An Interview with Brunch in the Park

Spanning several major cities on the Iberian Peninsula, Brunch in the Park’s serial format and exceptionally socially conscious practices make it a festival unlike most. From its proactive community outreach to its robust sexual harassment policies and novel approaches to sustainability, Brunch always makes sure to positively impact its local scenes and in the process has become a shining example to the wider world.

Insights spoke with Brunch’s Director and co-founder, Loic Le Joliff, about the festival’s commitment to inclusivity, its environmental policies, and more.

Festival Insights: Brunch in the Park’s ethos seems to be just as essential to its character as the locations or music, and you make a point of ensuring that each event has a positive impact on its surrounding area. How do you go about achieving this?

Loic Le Joliff: Well firstly we have the classic stuff that can bother people with electronic music events, such as the volume, so we have a direct line to the neighbours and a team in the neighbourhood to deal with this.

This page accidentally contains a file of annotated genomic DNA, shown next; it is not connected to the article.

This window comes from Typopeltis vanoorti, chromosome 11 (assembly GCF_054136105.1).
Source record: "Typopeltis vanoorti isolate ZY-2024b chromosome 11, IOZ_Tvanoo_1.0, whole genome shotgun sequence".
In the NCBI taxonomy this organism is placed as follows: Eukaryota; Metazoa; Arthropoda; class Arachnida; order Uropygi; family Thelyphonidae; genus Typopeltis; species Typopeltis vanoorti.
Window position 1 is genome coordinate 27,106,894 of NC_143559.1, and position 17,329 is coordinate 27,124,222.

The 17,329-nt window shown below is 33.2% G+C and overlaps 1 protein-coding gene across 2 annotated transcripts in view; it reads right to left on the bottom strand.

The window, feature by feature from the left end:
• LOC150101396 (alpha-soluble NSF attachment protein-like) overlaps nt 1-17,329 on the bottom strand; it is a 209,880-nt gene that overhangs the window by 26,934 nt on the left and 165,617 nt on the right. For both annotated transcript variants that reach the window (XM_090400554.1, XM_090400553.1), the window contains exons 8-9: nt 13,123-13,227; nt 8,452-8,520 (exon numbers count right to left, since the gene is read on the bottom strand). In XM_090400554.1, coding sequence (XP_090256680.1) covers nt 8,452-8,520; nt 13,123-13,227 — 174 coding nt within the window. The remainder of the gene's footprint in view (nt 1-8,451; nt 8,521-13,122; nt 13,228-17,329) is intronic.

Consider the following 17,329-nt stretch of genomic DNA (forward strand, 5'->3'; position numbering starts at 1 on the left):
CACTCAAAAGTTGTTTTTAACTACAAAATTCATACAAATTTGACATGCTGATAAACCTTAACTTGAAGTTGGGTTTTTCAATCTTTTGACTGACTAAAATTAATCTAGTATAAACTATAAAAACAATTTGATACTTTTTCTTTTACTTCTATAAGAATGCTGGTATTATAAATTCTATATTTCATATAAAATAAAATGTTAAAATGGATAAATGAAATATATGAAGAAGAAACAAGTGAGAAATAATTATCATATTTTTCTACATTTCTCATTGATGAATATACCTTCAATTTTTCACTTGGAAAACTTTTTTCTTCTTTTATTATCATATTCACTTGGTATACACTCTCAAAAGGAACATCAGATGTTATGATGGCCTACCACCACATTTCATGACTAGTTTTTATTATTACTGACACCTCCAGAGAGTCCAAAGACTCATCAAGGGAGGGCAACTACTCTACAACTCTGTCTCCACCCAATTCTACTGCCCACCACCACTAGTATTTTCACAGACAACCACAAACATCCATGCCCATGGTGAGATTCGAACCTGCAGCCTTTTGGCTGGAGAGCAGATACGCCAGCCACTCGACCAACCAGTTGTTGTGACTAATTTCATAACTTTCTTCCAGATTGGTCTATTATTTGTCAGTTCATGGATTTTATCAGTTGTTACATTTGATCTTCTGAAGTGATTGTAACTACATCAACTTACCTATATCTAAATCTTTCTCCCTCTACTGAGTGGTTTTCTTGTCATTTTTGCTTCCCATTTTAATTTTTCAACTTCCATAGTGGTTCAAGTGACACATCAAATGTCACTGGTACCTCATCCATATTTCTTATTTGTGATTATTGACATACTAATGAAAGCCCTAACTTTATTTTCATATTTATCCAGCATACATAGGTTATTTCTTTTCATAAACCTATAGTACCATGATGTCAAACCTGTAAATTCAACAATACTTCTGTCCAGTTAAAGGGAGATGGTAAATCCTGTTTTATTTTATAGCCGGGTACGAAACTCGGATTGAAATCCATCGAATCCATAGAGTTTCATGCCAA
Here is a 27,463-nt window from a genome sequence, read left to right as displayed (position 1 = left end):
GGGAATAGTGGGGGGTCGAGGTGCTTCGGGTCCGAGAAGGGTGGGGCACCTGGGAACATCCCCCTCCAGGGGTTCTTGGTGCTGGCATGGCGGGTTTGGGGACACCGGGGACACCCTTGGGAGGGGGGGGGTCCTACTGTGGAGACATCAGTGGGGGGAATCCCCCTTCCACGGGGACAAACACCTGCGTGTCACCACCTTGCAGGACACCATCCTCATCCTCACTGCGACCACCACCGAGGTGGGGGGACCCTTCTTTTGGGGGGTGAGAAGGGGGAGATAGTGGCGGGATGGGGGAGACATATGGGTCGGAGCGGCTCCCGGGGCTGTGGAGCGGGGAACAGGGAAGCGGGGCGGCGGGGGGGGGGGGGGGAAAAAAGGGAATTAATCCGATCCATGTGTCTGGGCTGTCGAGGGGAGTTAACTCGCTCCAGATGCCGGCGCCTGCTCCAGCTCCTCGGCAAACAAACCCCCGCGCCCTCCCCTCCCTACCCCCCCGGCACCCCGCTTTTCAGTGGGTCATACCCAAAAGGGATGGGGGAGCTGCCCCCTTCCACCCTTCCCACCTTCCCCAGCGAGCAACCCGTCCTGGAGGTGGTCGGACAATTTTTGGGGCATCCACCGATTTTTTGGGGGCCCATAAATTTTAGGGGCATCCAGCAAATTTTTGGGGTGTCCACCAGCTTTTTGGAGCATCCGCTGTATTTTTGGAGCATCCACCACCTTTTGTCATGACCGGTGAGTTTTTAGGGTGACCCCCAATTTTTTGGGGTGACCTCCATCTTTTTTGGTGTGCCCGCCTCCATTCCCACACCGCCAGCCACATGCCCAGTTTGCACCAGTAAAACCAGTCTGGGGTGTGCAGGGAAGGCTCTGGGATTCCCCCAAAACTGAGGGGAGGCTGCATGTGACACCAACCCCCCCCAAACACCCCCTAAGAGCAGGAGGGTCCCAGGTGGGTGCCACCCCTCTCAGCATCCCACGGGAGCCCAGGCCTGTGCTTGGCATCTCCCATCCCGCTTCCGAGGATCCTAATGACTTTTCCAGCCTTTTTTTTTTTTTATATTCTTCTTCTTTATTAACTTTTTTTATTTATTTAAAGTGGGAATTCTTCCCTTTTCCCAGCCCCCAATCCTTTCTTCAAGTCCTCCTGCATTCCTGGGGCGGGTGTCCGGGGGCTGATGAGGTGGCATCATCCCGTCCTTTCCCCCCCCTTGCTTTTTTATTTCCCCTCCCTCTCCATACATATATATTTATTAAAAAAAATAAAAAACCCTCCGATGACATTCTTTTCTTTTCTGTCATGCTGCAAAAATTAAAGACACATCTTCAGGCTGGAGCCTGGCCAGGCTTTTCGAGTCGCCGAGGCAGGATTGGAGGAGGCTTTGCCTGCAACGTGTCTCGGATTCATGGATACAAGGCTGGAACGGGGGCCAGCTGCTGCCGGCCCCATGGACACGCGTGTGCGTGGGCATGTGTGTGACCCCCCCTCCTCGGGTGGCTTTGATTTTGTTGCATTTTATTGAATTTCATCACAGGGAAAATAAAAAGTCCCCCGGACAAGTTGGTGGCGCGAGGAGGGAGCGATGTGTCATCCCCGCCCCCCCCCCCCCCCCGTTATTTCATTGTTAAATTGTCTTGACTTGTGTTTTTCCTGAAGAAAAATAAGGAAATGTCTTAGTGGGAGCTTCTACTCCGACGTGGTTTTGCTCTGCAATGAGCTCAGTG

Before the season starts we are having meetings with the local communities and send out more than 20,000 flyers explaining what we’ll be doing this year to improve the neighbourhood and how to contact us if the volume is too high. We’ll go to their place, we’ll measure the volume and adjust it if needed. This year we have had absolutely no complaints for the whole season in Barcelona.

Something else we do for the neighbours is at the end of the festival we have about 75 security agents to help move people in other directions and stop them yelling and make sure they are super respectful. So this is how we try to reduce the impact of the public on the neighbourhood so that we get zero complaints.

We also try to give back to the neighbourhood. We hire people from the neighbourhood and have a direct contact with the association of neighbours. We give them equipment sometimes when they need it. We sponsor the local football team. We want to do more than just have no impact on the community, we want to give back to them and this is super important. This is the part of our motto: ‘Alegria i Compromis’, meaning ‘happiness and engagement’.